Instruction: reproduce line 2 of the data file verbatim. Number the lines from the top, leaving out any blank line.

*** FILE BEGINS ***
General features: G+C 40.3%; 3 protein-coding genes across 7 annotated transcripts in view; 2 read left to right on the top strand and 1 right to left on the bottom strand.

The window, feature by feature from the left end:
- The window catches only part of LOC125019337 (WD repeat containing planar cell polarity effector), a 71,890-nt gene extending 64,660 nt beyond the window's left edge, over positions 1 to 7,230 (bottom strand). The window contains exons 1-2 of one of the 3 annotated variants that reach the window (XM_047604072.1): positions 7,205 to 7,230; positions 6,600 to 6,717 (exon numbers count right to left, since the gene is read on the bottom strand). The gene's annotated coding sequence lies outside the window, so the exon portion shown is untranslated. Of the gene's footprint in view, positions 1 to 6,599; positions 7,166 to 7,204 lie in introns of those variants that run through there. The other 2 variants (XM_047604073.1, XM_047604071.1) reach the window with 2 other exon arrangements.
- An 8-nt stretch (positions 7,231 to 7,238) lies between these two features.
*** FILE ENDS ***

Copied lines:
The window, feature by feature from the left end: